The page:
ORBITAL FRACTURE

 

When one or more bones surrounding the eye are broken, the condition is called an orbital fracture. There are four different bones this could involve. These include the roof, floor, lateral or medial walls of the orbit. This type of fracture typically occurs after blunt trauma to the face. Other bones of the face may be involved. Fractures around the orbit can damage the eye. Therefore, a full ophthalmic exam should be undertaken by a board certified ophthalmologist.

 

Signs you may have a orbital fracture are numbness of the cheek or lips, swelling of the eyelids, blood visible in the white part of the eye called a subconjunctival hemorrhage, pain in the eye, double vision, bruising around the eye, sunken eye, and decreased movement of the affected eye.

A CT scan is needed to make the diagnosis. Your surgeon will want to see the images themselves on a disc or xray sheet. It is possible that one of the eye muscles (the muscles which move the eye) may be trapped in the fracture. This commonly occurs in children. These cases require urgent repair. In most other cases the surgeon prefers to wait one or two weeks for the swelling around the eye to subside before proceeding with a surgical repair.

 

 

 

 

 

THE AGING FACE

 

Upper Eyelids: The skin on the upper eyelids is thin and loses elasticity as we age. This leads to excess skin and a tired appearance.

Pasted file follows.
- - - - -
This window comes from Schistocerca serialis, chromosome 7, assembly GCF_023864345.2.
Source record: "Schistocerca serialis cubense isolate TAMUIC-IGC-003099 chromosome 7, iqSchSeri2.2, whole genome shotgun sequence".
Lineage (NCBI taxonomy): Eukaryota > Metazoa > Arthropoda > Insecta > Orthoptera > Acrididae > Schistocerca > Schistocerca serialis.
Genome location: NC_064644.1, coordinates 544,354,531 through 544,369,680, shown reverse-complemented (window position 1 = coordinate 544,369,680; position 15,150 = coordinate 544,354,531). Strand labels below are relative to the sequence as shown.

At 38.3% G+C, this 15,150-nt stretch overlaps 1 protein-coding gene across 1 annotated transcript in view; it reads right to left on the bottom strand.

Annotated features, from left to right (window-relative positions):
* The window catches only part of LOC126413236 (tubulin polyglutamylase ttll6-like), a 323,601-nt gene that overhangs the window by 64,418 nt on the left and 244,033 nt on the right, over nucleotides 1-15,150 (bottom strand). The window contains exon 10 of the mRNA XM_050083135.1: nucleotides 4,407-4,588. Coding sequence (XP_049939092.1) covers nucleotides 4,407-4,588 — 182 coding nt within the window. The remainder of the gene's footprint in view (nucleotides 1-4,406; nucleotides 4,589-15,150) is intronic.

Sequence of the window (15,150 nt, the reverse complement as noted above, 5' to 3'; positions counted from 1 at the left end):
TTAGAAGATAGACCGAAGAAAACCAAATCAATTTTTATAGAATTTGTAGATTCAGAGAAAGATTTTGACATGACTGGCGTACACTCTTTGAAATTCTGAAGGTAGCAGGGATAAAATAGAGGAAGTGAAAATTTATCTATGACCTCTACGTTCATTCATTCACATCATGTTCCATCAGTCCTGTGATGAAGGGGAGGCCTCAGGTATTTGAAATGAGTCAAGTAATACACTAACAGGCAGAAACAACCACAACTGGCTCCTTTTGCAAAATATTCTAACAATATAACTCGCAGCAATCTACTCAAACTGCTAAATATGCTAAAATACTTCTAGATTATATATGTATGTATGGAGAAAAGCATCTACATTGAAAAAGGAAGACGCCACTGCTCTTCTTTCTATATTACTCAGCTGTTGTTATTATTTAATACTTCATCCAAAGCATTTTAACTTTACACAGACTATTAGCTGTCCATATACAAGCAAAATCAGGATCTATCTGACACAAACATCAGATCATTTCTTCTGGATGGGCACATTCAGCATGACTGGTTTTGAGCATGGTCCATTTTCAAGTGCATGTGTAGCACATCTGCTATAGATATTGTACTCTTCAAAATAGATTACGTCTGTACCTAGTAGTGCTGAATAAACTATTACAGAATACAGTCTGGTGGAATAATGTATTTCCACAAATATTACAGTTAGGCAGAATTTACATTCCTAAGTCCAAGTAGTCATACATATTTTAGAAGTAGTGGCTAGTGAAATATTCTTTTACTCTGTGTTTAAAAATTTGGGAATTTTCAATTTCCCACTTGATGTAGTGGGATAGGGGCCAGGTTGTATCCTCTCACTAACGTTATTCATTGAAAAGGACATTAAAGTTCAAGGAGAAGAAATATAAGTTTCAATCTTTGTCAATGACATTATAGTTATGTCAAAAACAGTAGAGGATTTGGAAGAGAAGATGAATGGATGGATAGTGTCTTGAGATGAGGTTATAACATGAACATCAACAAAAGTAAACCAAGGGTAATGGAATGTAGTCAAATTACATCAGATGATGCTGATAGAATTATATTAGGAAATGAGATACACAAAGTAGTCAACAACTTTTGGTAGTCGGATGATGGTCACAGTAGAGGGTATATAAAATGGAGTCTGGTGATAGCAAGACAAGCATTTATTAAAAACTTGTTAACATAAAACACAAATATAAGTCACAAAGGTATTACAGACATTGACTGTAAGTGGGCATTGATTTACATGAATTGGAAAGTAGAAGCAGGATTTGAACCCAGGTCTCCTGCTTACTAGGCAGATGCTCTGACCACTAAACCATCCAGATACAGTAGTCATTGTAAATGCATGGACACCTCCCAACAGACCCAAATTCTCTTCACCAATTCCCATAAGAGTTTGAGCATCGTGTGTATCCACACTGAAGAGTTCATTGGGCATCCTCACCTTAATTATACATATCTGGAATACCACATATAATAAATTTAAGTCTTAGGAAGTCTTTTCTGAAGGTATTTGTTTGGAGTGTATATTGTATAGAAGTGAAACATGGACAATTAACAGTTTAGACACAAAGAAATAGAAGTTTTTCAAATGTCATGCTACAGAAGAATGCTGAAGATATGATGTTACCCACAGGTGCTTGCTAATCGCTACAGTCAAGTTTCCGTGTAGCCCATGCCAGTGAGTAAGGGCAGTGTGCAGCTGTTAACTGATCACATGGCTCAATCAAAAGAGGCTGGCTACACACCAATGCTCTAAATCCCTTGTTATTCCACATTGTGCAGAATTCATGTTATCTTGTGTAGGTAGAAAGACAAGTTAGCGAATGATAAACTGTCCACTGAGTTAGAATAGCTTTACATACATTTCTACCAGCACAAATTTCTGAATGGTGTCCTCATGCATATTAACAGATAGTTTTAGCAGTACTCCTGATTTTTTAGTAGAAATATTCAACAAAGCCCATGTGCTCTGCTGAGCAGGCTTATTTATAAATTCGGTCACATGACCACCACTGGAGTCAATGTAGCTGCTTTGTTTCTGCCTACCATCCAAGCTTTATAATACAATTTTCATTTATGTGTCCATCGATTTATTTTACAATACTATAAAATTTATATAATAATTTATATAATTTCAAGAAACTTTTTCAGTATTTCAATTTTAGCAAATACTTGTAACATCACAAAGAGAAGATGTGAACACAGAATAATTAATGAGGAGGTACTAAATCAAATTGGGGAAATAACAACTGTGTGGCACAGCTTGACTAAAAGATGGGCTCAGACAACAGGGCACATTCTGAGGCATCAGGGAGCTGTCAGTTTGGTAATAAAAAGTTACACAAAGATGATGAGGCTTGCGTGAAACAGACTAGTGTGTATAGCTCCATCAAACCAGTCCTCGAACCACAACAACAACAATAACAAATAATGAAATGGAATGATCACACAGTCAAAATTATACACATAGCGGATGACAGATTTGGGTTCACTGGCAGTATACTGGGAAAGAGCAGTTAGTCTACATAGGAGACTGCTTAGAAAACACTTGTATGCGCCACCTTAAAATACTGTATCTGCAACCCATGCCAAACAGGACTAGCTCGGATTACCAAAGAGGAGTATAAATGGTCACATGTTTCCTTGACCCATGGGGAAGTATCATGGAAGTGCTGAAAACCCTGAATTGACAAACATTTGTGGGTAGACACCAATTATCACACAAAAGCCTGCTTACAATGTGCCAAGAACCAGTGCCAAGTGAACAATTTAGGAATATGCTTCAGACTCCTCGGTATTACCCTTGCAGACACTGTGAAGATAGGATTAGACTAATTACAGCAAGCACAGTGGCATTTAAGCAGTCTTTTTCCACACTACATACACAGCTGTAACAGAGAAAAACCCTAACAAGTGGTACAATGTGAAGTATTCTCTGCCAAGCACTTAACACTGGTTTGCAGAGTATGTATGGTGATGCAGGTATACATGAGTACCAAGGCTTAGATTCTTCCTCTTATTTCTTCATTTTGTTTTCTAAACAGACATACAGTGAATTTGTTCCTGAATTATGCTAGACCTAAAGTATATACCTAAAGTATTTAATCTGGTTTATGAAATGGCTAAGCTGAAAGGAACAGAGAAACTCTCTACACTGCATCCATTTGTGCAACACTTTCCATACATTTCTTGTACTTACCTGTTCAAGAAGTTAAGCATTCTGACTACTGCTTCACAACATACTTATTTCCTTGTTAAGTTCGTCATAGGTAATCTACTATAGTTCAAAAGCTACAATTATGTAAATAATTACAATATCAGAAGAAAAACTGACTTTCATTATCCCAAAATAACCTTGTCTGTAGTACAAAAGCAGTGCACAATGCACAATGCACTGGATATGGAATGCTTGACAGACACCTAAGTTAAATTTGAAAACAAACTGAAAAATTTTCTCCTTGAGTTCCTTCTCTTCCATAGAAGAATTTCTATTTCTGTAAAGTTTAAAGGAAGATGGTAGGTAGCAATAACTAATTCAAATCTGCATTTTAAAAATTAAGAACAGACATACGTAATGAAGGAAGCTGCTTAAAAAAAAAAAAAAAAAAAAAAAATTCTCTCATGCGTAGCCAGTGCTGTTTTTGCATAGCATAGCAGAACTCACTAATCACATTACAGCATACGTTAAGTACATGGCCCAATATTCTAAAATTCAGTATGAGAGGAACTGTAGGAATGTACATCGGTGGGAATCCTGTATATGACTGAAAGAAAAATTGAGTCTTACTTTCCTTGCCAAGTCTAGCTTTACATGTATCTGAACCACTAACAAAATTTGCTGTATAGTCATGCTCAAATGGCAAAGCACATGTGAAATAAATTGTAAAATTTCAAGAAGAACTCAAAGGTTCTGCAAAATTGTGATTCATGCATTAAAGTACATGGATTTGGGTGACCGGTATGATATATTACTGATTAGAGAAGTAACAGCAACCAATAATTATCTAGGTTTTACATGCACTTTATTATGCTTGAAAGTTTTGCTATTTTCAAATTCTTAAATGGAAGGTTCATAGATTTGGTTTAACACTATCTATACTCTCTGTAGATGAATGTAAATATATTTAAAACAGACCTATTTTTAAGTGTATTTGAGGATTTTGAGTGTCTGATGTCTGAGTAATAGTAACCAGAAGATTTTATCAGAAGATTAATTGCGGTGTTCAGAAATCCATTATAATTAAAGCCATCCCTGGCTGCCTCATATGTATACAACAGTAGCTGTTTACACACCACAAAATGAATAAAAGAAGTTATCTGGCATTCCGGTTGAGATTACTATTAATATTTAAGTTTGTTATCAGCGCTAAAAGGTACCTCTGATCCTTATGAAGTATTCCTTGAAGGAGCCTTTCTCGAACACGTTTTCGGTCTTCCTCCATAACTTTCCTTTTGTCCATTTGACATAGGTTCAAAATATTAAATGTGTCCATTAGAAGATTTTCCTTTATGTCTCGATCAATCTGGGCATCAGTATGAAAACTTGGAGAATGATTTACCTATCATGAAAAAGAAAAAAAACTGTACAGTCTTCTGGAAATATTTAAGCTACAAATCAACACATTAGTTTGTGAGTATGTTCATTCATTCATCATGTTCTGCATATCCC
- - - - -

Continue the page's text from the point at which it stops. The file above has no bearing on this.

Lower Eyelids: The skin on the lower eyelids also stretches with time. The tensile strength of the eyelid decreases which results in a mild to moderate eyelid droop. Orbital fat protrudes which leads to a “puffy bag” on the lower eyelids. The volume around the eye also decreases leading to “hollowness” around the lower eyelids.

 

Eyebrows: With time, the soft fatty tissue beneath the eyebrows lessens. The fat in the temples also dissipates leading to a mild brow droop.

 

Midface: Loses volume and descends. Making the face look aged and tired. This creates lines around the mouth. A full midface creates a more youthful appearance.

 

Lips: Get thinner and lose volume as we age.

 

Nasolabial: The nasolabial lines is the line from the corner of your nose to the outer corner of the mouth. As we age, it becomes prominent because the midface droops and we lose volume.

 

Jawline: The jawline becomes less defined as we age.

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MEET DR. MACQUAID

 

Dr. MacQuaid is a Board Certified Ophthalmologist and Oculoplastic Surgeon.  An Oculoplastic Surgeon is someone who specializes exclusively in reconstructive, revision and cosmetic surgery of the eyes and surrounding tissue. She completed her fellowship at the prestigious Wilmer Eye Institute at Johns Hopkins Hospital.

 

Dr. MacQuaid's services range from cosmetic surgery of the eyelids and eyebrows to the midface. Dr. MacQuaid is a renowned expert in reconstructive surgery of the eyelids, eyebrows, tear duct surgery, thyroid eye disease, and tumors. She has advanced training in non-surgical facial rejuvenation such as Botox®, Restylane®, Juvéderm®, Radiesse® and Laser Resurfacing. She offers the latest technology available to patients.

 

Dr. MacQuaid is currently a member of the American Academy of Ophthalmology and is a Fellow of the American College of Surgeons. Aside from Ophthalmology, Dr. MacQuaid is a former Division One college athlete. In her free time, she enjoys playing tennis and spending time with her husband Jerry and their two children.

 

Board Certified Ophthalmologist

and Oculoplastic Surgeon

 

9 Schilling Road Suite LL8

Hunt Valley, Maryland 21031

 

443-585-8088

 

info@macquaideye.com

 

macquaideye.com

© 2018 MacQuaid Eye Institute

The material contained on this site is for informational purposes only and is not intended to be a substitute for professional medical advice, diagnosis, or treatment.

Always seek the advice of your physician or other qualified health care provider.